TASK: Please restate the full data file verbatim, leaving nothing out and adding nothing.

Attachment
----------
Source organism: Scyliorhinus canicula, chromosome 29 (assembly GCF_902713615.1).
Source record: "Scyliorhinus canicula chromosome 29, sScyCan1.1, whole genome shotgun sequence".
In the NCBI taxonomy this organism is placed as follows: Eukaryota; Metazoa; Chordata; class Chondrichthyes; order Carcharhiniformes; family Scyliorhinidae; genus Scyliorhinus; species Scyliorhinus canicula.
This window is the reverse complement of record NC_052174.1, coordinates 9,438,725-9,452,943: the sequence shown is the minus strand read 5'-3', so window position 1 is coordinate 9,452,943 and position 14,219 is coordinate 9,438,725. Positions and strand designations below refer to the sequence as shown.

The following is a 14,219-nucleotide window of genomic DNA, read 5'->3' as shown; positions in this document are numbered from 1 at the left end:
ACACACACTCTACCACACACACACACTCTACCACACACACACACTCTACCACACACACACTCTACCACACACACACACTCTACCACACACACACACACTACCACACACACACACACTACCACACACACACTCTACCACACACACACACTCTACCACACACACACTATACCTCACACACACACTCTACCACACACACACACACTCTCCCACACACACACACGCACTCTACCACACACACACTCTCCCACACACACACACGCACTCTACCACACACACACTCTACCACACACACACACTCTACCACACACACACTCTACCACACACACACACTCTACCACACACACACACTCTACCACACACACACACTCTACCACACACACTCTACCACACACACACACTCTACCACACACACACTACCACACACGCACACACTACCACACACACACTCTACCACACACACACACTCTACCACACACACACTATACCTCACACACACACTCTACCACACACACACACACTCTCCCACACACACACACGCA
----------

Source organism: Scyliorhinus canicula, chromosome 29 (assembly GCF_902713615.1).
Source record: "Scyliorhinus canicula chromosome 29, sScyCan1.1, whole genome shotgun sequence".
In the NCBI taxonomy this organism is placed as follows: Eukaryota; Metazoa; Chordata; class Chondrichthyes; order Carcharhiniformes; family Scyliorhinidae; genus Scyliorhinus; species Scyliorhinus canicula.
This window is the reverse complement of record NC_052174.1, coordinates 9,438,725-9,452,943: the sequence shown is the minus strand read 5'-3', so window position 1 is coordinate 9,452,943 and position 14,219 is coordinate 9,438,725. Positions and strand designations below refer to the sequence as shown.

The following is a 14,219-nucleotide window of genomic DNA, read 5'->3' as shown; positions in this document are numbered from 1 at the left end:
ACACACACTCTACCACACACACACACTCTACCACACACACACACTCTACCACACACACACTCTACCACACACACACACTCTACCACACACACACACACTACCACACACACACACACTACCACACACACACTCTACCACACACACACACTCTACCACACACACACTATACCTCACACACACACTCTACCACACACACACACACTCTCCCACACACACACACGCACTCTACCACACACACACTCTCCCACACACACACACGCACTCTACCACACACACACTCTACCACACACACACACTCTACCACACACACACTCTACCACACACACACACTCTACCACACACACACACTCTACCACACACACACACTCTACCACACACACTCTACCACACACACACACTCTACCACACACACACTACCACACACGCACACACTACCACACACACACTCTACCACACACACACACTCTACCACACACACACTATACCTCACACACACACTCTACCACACACACACACACTCTCCCACACACACACACGCA